London, July 3 : A ship's log describing the Battle of Trafalgar and Lord Nelson's famous "England expects" signal has emerged after 200 years.
According to a report in The Sun, the rare document - in copperplate handwriting - details events aboard HMS Belleisle, the first ship in the British line.
The double-sided, A3-size document was discovered carefully folded up and boxed at a home in the Midlands.
It had been handed down through the same family and experts have verified that it dates from the period of the decisive battle on October 21, 1805.
HMS Belleisle was commanded by Captain William Hargood in the clash in which Nelson led 27 British ships against a French and Spanish fleet off Cape Trafalgar, south-west Spain.
The Belleisle's log records how she was attacked by four enemy ships, losing all her masts and suffering 126 dead and wounded, but fought on.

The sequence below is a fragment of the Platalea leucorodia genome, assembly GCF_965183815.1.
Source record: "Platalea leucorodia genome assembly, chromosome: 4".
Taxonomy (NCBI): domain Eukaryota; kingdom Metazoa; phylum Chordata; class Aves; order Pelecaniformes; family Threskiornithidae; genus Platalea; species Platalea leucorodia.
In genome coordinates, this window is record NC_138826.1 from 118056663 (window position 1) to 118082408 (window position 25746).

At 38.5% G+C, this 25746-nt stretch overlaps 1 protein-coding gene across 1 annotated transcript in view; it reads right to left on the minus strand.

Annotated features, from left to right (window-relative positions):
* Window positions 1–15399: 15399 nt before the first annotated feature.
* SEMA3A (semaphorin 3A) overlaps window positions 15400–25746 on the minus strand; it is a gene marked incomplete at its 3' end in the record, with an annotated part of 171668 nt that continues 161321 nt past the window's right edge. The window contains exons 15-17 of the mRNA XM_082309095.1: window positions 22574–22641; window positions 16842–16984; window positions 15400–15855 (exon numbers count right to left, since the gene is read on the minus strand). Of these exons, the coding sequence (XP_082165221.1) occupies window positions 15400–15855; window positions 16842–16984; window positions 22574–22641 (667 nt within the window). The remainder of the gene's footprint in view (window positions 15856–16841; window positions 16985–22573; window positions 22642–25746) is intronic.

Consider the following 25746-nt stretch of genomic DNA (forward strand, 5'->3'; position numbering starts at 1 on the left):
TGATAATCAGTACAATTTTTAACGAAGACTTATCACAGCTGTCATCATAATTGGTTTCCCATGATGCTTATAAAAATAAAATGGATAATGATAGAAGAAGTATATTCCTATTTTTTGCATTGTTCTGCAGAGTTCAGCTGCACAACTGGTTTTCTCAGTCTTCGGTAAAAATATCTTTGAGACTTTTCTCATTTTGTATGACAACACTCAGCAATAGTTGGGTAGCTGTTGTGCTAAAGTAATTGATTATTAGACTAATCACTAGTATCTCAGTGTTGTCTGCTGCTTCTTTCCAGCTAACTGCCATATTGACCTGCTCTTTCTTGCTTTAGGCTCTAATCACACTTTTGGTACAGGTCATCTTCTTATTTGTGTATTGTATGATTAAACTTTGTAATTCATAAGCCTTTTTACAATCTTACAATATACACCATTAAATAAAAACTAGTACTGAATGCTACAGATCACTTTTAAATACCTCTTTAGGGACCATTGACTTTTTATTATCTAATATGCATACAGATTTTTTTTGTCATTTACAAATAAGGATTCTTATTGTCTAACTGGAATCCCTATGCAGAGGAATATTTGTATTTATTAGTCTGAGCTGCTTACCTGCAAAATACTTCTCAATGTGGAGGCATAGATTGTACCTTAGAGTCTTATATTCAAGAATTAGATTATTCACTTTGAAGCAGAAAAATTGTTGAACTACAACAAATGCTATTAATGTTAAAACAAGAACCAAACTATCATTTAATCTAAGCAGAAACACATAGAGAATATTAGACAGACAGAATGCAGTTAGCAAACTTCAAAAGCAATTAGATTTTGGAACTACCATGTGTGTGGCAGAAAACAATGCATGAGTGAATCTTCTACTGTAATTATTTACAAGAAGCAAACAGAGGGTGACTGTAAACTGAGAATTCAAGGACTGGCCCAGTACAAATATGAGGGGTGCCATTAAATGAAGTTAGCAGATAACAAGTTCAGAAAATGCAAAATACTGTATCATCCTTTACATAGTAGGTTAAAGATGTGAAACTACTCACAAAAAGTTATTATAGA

Thought to have been transcribed later from notes made by Belleisle's captain, the log begins: "At day light saw the Enemy's fleet bearing East 9 miles, 33 sail of the line, 5 frigates, 2 sloops."
Other entries include "6am: Answered the General Signal to prepare for battle, made all sail bearing down on the enemy."
And it adds, "Answered the General Signal from Lord Nelson, that England expected every man to do his duty."
Nelson actually asked for the message that England "confides", meaning "is confident", to be flown in signal flags, but "expects" was substituted because it was quicker to display.
During hours of savage close-quarters fighting, the French and Spanish lost 22 ships and 7,000 men. The British lost 450 men but no ships, though Nelson was killed by a musket ball.
According to Charles Hanson, from Hanson's Auctioneers, "This discovery is an extremely exciting and romantic piece of history. It was the day that Lord Nelson was mortally wounded and died just after 4.30pm on HMS Victory."